Wednesday 20th May
O the beauty and pathos of the scene: St Paul and his spiritual children kneeling together in the sand, their faces, streaked with tears, turned to heaven even as they pray with voices cracked and broken with sorrow.
The elders of the church in Ephesus had said goodbye to Paul before, but never without the hope of seeing the beloved apostle again. This time they knew it was to be the final farewell.
And for Paul himself, how difficult this parting must have been. He’d invested nearly three years of his life in Ephesus, a time which was so productive in the proclamation of the good news of Christ that, according to Acts 19.10, ‘all the residents of Asia, both Jews and Greeks, heard the word of the Lord.’
He also knew that, after he was gone, the young church would have to deal – alone – with ‘savage wolves’ who would attempt to devour and destroy their tender faith.
Now, with breaking heart, he knew it was time to leave them all behind and meet his destiny in Jerusalem.
It was Paul himself who exhorted fellow believers to ‘be imitators of me as I am of Christ’ (1 Corinthians 11.1). Even as Jesus ‘set his face toward Jerusalem’ and would not be deterred by the pleas of the disciples to save his own skin, Paul was implacable in his resolve to go to Jerusalem and confront the persecutions – and opportunities – awaiting him there.
If Jesus had been savaged by doubts as he knelt in prayer in the Garden of Gethsemane, how much more would Paul have been assailed by temptation to ignore the clear – but narrow, steep and lethal – calling of God and instead to continue his successful missionary career in what we now call Turkey, Greece and the southern Balkans?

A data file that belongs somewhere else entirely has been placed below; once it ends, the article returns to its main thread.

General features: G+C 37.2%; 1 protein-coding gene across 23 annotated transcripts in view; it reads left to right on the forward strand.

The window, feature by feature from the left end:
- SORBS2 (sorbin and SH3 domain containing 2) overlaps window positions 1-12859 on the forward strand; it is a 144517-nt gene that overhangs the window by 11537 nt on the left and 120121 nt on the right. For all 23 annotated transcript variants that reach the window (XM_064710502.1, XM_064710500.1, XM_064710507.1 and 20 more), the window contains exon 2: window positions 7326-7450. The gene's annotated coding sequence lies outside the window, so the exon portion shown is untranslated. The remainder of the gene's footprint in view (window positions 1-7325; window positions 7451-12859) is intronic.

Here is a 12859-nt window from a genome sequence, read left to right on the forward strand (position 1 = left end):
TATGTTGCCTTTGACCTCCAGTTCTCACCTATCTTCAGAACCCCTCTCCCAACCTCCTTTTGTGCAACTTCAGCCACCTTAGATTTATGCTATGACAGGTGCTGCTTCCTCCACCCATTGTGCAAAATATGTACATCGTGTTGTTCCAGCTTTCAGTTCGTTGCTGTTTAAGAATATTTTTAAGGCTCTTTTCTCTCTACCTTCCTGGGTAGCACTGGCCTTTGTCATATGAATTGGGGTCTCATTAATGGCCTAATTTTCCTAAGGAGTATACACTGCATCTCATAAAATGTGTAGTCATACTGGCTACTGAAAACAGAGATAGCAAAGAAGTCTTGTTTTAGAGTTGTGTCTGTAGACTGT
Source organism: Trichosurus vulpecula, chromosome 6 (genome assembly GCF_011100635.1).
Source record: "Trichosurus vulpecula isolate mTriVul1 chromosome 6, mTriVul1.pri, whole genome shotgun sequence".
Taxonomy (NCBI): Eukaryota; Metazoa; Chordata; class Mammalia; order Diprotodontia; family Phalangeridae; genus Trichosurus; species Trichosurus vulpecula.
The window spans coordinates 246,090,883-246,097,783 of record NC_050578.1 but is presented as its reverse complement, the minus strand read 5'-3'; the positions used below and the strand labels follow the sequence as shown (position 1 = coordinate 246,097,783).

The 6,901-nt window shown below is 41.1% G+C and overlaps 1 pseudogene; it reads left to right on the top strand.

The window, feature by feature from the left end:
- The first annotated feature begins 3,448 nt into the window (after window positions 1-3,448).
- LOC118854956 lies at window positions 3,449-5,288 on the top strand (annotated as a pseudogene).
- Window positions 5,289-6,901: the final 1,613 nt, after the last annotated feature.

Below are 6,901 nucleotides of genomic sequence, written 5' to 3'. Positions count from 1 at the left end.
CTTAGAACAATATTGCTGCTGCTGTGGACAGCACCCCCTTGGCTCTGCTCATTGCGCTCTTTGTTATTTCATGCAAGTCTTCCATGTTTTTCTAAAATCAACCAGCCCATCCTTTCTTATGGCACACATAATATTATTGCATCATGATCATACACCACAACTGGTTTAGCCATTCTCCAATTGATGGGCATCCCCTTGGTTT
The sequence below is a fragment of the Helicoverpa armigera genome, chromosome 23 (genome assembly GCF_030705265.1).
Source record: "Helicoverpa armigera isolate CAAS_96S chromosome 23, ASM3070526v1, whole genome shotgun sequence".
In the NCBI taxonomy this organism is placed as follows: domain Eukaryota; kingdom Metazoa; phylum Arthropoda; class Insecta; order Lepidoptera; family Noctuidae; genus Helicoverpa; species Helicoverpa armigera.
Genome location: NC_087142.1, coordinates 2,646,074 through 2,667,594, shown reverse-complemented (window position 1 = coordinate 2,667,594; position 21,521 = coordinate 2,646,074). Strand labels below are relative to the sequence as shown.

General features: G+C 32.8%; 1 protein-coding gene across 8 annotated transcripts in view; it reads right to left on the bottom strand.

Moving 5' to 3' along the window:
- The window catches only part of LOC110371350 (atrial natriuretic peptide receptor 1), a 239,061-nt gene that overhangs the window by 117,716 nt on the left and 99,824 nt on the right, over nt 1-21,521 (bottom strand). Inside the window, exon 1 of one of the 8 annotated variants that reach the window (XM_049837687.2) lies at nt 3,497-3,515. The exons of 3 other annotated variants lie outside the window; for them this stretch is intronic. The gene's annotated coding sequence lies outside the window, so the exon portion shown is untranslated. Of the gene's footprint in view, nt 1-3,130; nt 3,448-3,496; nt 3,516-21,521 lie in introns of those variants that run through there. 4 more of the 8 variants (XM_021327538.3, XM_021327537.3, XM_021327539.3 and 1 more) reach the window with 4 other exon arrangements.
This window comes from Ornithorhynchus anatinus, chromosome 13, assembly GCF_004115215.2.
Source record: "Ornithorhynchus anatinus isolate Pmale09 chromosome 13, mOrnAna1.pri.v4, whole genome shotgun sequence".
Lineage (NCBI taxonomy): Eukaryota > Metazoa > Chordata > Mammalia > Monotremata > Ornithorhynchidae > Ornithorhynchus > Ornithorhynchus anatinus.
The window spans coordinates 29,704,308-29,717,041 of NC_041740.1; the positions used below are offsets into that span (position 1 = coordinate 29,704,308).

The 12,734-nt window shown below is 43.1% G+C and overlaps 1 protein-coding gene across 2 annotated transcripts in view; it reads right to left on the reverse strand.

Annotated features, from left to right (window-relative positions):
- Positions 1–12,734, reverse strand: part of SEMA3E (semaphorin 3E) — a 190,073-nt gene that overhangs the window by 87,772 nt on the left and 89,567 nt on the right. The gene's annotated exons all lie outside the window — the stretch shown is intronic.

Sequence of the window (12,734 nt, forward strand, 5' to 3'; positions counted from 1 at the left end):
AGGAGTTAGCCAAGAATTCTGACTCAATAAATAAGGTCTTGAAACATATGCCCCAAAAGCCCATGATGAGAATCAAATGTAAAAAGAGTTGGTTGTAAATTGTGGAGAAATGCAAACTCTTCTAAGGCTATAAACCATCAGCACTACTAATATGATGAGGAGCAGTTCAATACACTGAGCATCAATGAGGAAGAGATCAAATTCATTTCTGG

Thankfully Paul was not found wanting. God honoured his prayers and enabled him to reach the finishing line of his earthly calling. Though it ended in imprisonment and death in Rome, the Gospel flame Christ had entrusted to him was unleashed in a holy wildfire that changed the world forever.
I don’t want to be beheaded, or catch coronavirus, or even be put to shame and discomfort for my faith. But I must imitate Paul, even as he imitated Christ. You too must imitate his obedience, even if the path leads away from green pastures and quiet waters toward dark valleys of uncertainty and fear. How difficult that choice will be if there is the devilish mirage of a wide road that leads nowhere but endless circles in the soft fields of comfort and familiarity?
May God give you and me, and his church in Wigan, the same hunger for union with the Lord, the same revelation of Christ’s glory, as he did to our brother Paul. And may he give us courage to set our face toward the Jerusalem he is calling us to.
Reflection by Neil Cook